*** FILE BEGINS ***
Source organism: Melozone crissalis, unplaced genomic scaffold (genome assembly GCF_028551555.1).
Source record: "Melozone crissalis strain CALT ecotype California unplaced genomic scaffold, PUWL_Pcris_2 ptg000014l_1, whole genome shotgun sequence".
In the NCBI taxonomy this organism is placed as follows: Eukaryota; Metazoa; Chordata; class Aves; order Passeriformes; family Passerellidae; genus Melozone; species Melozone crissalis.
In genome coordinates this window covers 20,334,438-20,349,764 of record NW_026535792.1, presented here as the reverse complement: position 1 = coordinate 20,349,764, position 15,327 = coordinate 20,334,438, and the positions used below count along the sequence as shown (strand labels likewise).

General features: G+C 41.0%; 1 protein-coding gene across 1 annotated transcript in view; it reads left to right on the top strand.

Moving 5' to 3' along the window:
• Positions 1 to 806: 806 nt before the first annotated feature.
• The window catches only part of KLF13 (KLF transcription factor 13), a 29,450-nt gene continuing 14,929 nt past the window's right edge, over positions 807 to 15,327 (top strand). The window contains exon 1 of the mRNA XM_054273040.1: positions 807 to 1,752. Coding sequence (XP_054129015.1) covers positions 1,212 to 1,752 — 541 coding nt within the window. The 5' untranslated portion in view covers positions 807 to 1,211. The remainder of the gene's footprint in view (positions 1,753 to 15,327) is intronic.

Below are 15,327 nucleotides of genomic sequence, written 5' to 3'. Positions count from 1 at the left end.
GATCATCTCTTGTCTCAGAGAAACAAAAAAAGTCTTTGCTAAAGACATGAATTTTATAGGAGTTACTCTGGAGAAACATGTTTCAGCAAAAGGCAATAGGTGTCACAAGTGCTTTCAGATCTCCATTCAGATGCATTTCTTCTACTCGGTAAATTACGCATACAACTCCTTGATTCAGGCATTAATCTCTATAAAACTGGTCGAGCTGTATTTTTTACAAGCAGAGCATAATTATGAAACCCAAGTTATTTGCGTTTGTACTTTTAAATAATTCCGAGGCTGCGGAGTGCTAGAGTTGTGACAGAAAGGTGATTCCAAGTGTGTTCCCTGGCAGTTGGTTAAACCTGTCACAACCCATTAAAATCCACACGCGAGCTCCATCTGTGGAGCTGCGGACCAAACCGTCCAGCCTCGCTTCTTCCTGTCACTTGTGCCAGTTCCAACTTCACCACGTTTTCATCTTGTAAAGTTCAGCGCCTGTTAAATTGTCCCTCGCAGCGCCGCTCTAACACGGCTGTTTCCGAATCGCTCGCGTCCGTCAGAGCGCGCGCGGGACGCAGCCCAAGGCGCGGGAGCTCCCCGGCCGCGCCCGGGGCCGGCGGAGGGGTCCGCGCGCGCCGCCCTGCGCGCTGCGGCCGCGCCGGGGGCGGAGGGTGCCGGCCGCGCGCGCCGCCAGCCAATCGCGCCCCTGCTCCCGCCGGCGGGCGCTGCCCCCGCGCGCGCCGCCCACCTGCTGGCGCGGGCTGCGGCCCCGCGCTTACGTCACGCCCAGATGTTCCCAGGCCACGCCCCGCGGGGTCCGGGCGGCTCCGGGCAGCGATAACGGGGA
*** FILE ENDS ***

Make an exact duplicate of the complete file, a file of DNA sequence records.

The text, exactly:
Source organism: Melozone crissalis, unplaced genomic scaffold (genome assembly GCF_028551555.1).
Source record: "Melozone crissalis strain CALT ecotype California unplaced genomic scaffold, PUWL_Pcris_2 ptg000014l_1, whole genome shotgun sequence".
In the NCBI taxonomy this organism is placed as follows: Eukaryota; Metazoa; Chordata; class Aves; order Passeriformes; family Passerellidae; genus Melozone; species Melozone crissalis.
In genome coordinates this window covers 20,334,438-20,349,764 of record NW_026535792.1, presented here as the reverse complement: position 1 = coordinate 20,349,764, position 15,327 = coordinate 20,334,438, and the positions used below count along the sequence as shown (strand labels likewise).

General features: G+C 41.0%; 1 protein-coding gene across 1 annotated transcript in view; it reads left to right on the top strand.

Moving 5' to 3' along the window:
• Positions 1 to 806: 806 nt before the first annotated feature.
• The window catches only part of KLF13 (KLF transcription factor 13), a 29,450-nt gene continuing 14,929 nt past the window's right edge, over positions 807 to 15,327 (top strand). The window contains exon 1 of the mRNA XM_054273040.1: positions 807 to 1,752. Coding sequence (XP_054129015.1) covers positions 1,212 to 1,752 — 541 coding nt within the window. The 5' untranslated portion in view covers positions 807 to 1,211. The remainder of the gene's footprint in view (positions 1,753 to 15,327) is intronic.

Below are 15,327 nucleotides of genomic sequence, written 5' to 3'. Positions count from 1 at the left end.
GATCATCTCTTGTCTCAGAGAAACAAAAAAAGTCTTTGCTAAAGACATGAATTTTATAGGAGTTACTCTGGAGAAACATGTTTCAGCAAAAGGCAATAGGTGTCACAAGTGCTTTCAGATCTCCATTCAGATGCATTTCTTCTACTCGGTAAATTACGCATACAACTCCTTGATTCAGGCATTAATCTCTATAAAACTGGTCGAGCTGTATTTTTTACAAGCAGAGCATAATTATGAAACCCAAGTTATTTGCGTTTGTACTTTTAAATAATTCCGAGGCTGCGGAGTGCTAGAGTTGTGACAGAAAGGTGATTCCAAGTGTGTTCCCTGGCAGTTGGTTAAACCTGTCACAACCCATTAAAATCCACACGCGAGCTCCATCTGTGGAGCTGCGGACCAAACCGTCCAGCCTCGCTTCTTCCTGTCACTTGTGCCAGTTCCAACTTCACCACGTTTTCATCTTGTAAAGTTCAGCGCCTGTTAAATTGTCCCTCGCAGCGCCGCTCTAACACGGCTGTTTCCGAATCGCTCGCGTCCGTCAGAGCGCGCGCGGGACGCAGCCCAAGGCGCGGGAGCTCCCCGGCCGCGCCCGGGGCCGGCGGAGGGGTCCGCGCGCGCCGCCCTGCGCGCTGCGGCCGCGCCGGGGGCGGAGGGTGCCGGCCGCGCGCGCCGCCAGCCAATCGCGCCCCTGCTCCCGCCGGCGGGCGCTGCCCCCGCGCGCGCCGCCCACCTGCTGGCGCGGGCTGCGGCCCCGCGCTTACGTCACGCCCAGATGTTCCCAGGCCACGCCCCGCGGGGTCCGGGCGGCTCCGGGCAGCGATAACGGGGA